October 28, 2010

Buffalo Teachers Union Boob Defends Taxpayer-Funded Boob Jobs

We’ve never hidden our absolute disgust with Phil Rumore, the Buffalo Teachers Federation’s odious president. Heck, we can’t even write his name without adding a negative adjective to his job title.

Watching the public sector union slimeball defending a teachers’ union benefit that cost Buffalo taxpayers $8.9 million in just one year, though, was just too much for us. At the same time that Buffalo schools are crying poverty and warning of draconian layoffs, the tenured and unionized teachers are using their health insurance for every conceivable nip and tuck:

Now, a normal person might have some sense of shame at getting caught receiving such an obscene benefit, particularly at a time when school taxes are skyrocketing out of control. But not Phil Rumore.

No, Rumore made a wild assertion—and here we’ll quote directly: “Our teachers are getting older and a lot of the women are coming up with cancer and cancer is very prevalent in this profession so unless you know the specifics or what it's for, I don't know.”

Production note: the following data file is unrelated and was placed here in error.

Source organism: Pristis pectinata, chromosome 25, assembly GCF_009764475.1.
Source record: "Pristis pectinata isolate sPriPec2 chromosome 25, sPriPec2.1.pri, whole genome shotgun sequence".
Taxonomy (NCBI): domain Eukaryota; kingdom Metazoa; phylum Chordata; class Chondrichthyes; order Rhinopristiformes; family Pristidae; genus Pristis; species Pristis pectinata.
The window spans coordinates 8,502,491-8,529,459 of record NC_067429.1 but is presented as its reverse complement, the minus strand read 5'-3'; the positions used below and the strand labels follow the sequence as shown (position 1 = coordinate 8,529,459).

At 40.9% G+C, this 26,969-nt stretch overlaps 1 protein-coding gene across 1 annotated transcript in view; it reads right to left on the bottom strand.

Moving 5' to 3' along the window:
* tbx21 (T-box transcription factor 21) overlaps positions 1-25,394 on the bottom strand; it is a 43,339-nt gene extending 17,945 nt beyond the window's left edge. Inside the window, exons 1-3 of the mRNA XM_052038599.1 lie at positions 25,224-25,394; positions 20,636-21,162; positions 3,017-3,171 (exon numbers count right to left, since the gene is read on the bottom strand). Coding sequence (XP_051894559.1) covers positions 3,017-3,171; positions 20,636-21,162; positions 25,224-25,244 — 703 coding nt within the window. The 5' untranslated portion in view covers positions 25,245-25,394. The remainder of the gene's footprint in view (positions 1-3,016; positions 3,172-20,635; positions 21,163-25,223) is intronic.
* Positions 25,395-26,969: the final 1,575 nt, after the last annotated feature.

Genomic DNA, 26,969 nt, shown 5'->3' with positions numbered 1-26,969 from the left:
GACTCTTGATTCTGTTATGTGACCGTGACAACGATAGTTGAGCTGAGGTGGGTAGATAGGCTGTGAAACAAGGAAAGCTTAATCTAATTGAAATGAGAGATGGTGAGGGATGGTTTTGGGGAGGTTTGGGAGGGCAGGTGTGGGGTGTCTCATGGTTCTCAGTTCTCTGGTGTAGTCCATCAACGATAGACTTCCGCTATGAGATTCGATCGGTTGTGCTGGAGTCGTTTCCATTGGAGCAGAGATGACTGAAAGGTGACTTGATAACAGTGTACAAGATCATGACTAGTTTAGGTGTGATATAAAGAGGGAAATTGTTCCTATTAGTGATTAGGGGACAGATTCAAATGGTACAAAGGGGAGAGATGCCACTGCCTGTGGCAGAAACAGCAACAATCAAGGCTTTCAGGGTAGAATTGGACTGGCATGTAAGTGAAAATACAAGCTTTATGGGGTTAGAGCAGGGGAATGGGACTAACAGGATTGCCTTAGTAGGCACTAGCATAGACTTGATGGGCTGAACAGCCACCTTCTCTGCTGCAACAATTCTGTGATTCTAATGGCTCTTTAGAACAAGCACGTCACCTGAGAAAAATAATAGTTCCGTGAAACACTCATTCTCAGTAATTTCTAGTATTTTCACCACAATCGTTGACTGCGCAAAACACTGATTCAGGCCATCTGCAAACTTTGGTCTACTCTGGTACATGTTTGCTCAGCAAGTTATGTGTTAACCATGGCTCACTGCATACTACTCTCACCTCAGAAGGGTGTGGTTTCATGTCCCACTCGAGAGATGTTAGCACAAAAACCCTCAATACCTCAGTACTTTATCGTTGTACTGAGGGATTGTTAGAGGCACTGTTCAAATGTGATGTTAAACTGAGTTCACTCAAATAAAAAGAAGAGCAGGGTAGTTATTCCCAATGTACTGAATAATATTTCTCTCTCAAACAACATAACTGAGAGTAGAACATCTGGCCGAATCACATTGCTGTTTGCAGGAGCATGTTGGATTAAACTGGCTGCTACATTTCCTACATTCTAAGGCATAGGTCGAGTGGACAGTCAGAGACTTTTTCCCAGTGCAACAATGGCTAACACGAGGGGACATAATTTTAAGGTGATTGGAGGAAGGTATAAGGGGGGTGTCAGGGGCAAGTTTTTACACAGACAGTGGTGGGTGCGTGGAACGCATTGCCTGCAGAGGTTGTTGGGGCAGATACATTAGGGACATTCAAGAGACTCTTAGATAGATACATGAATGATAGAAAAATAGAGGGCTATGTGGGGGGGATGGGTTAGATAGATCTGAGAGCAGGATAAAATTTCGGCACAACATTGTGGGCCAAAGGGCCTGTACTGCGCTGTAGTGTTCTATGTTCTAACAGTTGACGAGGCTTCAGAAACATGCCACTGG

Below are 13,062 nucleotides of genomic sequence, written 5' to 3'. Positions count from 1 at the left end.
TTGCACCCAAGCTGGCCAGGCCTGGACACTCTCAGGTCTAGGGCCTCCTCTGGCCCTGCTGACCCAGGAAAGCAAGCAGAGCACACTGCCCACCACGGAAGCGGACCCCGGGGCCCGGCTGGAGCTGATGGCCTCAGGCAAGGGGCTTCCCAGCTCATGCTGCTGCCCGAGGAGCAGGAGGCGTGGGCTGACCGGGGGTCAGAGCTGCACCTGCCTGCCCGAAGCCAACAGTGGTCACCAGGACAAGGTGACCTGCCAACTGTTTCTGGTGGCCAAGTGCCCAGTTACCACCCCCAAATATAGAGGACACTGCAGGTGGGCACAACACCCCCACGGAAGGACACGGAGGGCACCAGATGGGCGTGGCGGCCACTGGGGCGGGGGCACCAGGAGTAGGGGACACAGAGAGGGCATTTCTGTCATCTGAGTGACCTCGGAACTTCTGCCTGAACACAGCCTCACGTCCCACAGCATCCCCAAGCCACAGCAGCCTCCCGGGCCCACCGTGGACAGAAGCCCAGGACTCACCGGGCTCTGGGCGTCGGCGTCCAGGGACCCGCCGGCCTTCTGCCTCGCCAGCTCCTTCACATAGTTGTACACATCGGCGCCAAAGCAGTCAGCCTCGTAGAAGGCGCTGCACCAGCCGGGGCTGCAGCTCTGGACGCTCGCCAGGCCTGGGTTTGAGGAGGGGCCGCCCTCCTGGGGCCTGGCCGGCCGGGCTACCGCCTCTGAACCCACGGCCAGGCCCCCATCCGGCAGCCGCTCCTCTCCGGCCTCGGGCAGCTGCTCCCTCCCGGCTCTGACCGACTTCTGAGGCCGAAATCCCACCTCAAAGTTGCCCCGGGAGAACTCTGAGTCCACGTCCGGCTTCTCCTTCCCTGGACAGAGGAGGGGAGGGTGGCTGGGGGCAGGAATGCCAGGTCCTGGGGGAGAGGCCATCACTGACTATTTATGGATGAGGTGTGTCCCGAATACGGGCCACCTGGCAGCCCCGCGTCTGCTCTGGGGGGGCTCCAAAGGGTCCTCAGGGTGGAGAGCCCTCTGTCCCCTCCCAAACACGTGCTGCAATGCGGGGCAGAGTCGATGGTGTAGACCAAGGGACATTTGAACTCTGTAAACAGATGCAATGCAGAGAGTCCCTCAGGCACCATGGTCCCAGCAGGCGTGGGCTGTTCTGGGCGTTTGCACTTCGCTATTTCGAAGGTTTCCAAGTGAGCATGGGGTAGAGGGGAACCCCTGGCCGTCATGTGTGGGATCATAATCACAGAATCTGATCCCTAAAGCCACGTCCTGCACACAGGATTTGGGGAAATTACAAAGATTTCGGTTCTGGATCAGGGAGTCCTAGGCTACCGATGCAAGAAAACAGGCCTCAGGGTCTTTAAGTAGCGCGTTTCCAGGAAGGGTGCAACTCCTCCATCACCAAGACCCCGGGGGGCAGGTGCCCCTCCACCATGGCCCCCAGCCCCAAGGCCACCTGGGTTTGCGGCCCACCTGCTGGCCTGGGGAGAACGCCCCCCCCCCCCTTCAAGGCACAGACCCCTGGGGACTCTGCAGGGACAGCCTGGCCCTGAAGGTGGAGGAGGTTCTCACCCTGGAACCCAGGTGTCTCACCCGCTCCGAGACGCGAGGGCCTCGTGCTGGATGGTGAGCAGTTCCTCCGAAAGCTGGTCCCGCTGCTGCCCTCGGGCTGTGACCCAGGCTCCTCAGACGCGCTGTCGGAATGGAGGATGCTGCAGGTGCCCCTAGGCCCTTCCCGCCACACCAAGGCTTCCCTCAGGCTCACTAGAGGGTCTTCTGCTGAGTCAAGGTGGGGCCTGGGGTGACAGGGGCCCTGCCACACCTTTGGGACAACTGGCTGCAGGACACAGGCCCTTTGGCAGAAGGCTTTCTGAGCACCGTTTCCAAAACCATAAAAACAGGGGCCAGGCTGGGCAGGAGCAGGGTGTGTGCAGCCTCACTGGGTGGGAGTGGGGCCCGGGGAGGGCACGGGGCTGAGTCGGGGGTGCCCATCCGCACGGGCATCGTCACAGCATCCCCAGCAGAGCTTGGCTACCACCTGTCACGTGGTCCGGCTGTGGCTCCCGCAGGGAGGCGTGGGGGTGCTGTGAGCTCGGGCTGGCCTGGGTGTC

Um, wow. Aside from the grossness of Rumore’s attempt to win sympathy and some sort of moral high ground, we’re just stunned that WGRZ reporter Josh Boose didn’t even, you know, flinch. We mean, Phil Rumore doesn’t represent nuclear reactor operators. His union isn’t full of coal miners or shipyard workers. There is absolutely no aspect of the Buffalo Teachers Federation’s jobs that would increase their individual risk for cancer.

Now, we’re not denying that cancer may be in play here, and of course we wish only the best for those suffering from that disease. But for Rumore to attempt to link cancer to one of the safest professions we can think of is not only ludicrous, it’s an embarrassment.

Unfortunately, Rumore’s defense of the indefensible is just too typical of what we’ve seen from public sector unions in this state for far too long. Next Tuesday, we have a chance to begin fighting back—and reducing boobs like Phil Rumore.

1 comment:

Songarden4 said...

For real???? I believe most insurance policies cover cosmetic-repair surgery after such things as mastectomy therefore there would really be no need for an additional cosmetic rider.